• Educational Excellence: The third challenge is ongoing for every faculty member. “We must make sure we are equipping our students with an outstanding education that prepares them well to be ministers of the gospel in the 21st-century world. We have much to give thanks for, but we cannot close our eyes to where we can grow.”

A President’s Prayers: As President Gurgel takes the mantle, he does so in humility and prayer.

“I pray that God keeps me ever learning what it means to shepherd this campus with a humble gospel heart, in a way that proves a blessing to all who call this campus their home (students, faculty, staff, and administration). For our students, I pray that God will continue to use our campus to grow within them humble servant hearts, like their Savior’s, so that they stand out as lights in the darkness of a me-first world. For our faculty, staff, and administration, I pray that everyone who serves on this campus finds joy—under the cross—in that service.

“I have slowly learned,” he continues, “that I will be of little use to anyone I’ve been called to serve if my own soul is not feeding daily on the width, height, length, and depth of the love of God that is in Christ Jesus my Lord. I have learned not to apologize for spending a considerable time each morning in Word and prayer so that God’s grace may bless me and enable me, in whatever way he might please that day, to be a blessing to others.”

 

Quick Facts: President Richard Gurgel Family

Rich’s wife, Sue, taught kindergarten for the past 17 years at Christ Alone Lutheran School in Mequon, Wisconsin. They enjoy supporting their five boys with their God-given callings and families:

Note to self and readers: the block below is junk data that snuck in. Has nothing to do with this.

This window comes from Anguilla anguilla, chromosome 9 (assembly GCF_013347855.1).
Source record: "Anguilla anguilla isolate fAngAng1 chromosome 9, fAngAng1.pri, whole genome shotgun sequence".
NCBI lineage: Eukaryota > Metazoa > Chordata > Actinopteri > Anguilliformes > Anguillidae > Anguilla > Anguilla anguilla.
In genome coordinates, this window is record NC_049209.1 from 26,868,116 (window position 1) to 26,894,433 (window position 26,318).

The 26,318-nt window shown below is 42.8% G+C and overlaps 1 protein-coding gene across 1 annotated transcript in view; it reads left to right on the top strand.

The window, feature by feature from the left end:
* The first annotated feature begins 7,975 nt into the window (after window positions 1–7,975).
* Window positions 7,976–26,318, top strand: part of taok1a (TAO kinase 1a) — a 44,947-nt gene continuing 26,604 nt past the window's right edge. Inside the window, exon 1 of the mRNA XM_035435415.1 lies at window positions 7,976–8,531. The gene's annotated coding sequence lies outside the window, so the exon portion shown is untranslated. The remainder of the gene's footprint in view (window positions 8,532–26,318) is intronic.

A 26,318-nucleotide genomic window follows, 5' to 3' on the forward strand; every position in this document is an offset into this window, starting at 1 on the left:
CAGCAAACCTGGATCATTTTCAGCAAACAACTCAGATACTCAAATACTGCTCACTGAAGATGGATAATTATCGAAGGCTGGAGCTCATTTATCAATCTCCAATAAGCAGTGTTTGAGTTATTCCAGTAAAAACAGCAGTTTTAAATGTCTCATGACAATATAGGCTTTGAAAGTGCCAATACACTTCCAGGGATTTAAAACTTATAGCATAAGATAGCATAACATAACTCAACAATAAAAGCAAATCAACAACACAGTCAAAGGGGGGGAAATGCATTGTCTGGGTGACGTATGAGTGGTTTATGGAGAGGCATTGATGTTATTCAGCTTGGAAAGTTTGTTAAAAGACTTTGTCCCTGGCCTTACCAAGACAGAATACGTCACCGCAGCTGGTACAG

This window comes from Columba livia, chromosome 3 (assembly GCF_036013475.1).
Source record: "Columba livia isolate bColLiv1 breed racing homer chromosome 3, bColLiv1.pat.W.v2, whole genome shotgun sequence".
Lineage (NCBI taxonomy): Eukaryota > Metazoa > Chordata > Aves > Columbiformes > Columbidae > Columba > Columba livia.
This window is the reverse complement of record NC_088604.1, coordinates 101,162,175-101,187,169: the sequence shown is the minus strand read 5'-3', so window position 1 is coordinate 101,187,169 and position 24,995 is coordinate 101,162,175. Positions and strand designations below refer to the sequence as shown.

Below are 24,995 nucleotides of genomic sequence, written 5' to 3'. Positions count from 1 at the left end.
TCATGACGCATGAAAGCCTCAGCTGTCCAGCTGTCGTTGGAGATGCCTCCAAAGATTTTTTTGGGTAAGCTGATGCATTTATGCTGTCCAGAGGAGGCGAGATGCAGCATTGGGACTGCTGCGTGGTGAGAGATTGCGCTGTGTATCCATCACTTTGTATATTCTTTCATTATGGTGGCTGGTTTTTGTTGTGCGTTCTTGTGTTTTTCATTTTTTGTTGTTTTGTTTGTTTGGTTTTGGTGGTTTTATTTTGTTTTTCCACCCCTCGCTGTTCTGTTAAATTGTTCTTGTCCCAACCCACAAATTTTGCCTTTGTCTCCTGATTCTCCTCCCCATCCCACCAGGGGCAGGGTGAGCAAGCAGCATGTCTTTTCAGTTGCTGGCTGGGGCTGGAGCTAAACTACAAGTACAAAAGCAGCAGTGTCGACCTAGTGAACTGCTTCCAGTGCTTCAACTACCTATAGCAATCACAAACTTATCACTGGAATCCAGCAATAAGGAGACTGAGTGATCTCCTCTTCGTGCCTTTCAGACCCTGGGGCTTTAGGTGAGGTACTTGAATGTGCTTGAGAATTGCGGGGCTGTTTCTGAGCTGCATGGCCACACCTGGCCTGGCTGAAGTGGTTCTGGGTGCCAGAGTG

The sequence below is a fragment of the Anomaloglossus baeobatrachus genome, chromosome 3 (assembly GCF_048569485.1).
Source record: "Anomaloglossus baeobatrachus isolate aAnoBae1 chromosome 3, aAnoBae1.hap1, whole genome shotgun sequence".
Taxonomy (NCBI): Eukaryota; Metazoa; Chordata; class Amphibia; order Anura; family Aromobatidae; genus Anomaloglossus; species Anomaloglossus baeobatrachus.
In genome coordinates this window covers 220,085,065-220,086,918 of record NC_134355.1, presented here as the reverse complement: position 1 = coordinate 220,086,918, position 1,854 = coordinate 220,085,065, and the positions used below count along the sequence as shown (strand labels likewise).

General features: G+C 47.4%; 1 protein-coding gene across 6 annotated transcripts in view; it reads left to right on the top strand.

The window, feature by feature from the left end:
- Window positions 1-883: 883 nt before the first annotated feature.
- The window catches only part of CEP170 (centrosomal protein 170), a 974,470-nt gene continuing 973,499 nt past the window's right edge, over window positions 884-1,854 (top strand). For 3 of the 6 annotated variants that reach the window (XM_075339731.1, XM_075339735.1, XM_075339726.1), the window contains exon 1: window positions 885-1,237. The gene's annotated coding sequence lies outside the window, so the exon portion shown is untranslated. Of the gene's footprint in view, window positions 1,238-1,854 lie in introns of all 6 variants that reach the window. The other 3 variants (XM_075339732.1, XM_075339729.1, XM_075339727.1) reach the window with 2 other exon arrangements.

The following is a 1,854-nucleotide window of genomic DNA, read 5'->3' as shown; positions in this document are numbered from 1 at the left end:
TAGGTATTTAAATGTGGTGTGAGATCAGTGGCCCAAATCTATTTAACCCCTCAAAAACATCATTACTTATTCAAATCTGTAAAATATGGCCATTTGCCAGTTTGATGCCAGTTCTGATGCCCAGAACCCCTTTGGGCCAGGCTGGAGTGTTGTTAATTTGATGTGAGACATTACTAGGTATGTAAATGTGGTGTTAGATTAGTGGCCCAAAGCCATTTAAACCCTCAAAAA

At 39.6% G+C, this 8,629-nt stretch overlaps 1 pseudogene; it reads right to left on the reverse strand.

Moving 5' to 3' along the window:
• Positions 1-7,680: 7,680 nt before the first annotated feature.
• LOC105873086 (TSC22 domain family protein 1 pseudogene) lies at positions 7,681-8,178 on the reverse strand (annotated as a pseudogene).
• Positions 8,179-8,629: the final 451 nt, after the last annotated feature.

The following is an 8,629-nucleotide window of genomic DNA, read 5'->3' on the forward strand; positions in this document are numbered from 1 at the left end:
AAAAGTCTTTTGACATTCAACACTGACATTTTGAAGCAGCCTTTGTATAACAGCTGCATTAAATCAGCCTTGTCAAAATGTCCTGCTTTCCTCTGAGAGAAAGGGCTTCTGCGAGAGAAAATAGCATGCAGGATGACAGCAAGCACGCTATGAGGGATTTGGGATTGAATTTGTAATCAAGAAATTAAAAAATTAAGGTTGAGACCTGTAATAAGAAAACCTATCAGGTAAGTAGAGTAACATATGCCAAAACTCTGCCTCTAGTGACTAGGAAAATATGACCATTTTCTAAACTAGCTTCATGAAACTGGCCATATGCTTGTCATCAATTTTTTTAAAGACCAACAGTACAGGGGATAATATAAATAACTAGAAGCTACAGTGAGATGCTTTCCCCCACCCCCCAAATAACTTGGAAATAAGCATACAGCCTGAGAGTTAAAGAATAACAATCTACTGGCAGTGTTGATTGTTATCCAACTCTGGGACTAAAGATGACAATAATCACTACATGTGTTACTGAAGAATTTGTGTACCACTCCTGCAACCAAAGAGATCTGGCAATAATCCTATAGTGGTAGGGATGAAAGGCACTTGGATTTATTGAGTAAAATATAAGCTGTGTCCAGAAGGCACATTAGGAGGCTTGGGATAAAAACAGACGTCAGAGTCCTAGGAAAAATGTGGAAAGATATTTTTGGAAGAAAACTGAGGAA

• Philip MLC ’06 is the Hispanic outreach pastor at Trinity Lutheran Church in Waukesha, Wisconsin. He and his wife, Christa, have two sons, Theophilus and Amadeus.
  • Brad MLC ’08 is the principal and upper grade teacher at St. Peter Lutheran School in St. Peter, Minnesota. He and his wife, Bethany (Warnecke) MLC ’08, have four children: Kayla, Mason, Elianna, and Aiden.
  • Stephen MLC ’11 is the principal and grade 7-8 teacher at St. Paul Lutheran School in Rapid City, South Dakota. He and his wife, Megan (Ziel) MLC ’11, have two children: Warren and Whitney.
  • Nathan MLC ’14 teaches physical education, business, accounting, and economics at Manitowoc Lutheran High School in Manitowoc, Wisconsin.
  • Ryan ’20 will be continuing his pursuit of the pastoral ministry this fall at Wisconsin Lutheran Seminary.

Education
B.A. Northwestern College 1981
M.Div. Wisconsin Lutheran Seminary 1986
D.Min. Trinity Evangelical Divinity School 2010


Ministry
Kettle Moraine Lutheran High School 1982-1983
Gethsemane-Oklahoma City 1986-1992
David’s Star-Jackson, Wisconsin 1992-1998
Wisconsin Lutheran Seminary 1999-2020


Hobbies
Hiking, biking (“I did the New Ulm circle tour twice in my first week here!”), theater performances, baseball (“I especially enjoyed coaching Little League and high school ball for about 25 years.”)


Music
Classical, sacred choral (“My favorite musical events by far each year have been the MLC and WLS Christmas concerts.”)


Books
Books on the art and science of preaching the gospel and on leadership in the public ministry, John Grisham novels, biographies, historical fiction


Did you know? Achieving a longtime dream, President Gurgel became a certified Gallup Strengths Coach. He hopes to use that training at MLC—and later, in his retirement—to help people grow in all their God-given callings.

 

Volley Wins Team Academic Award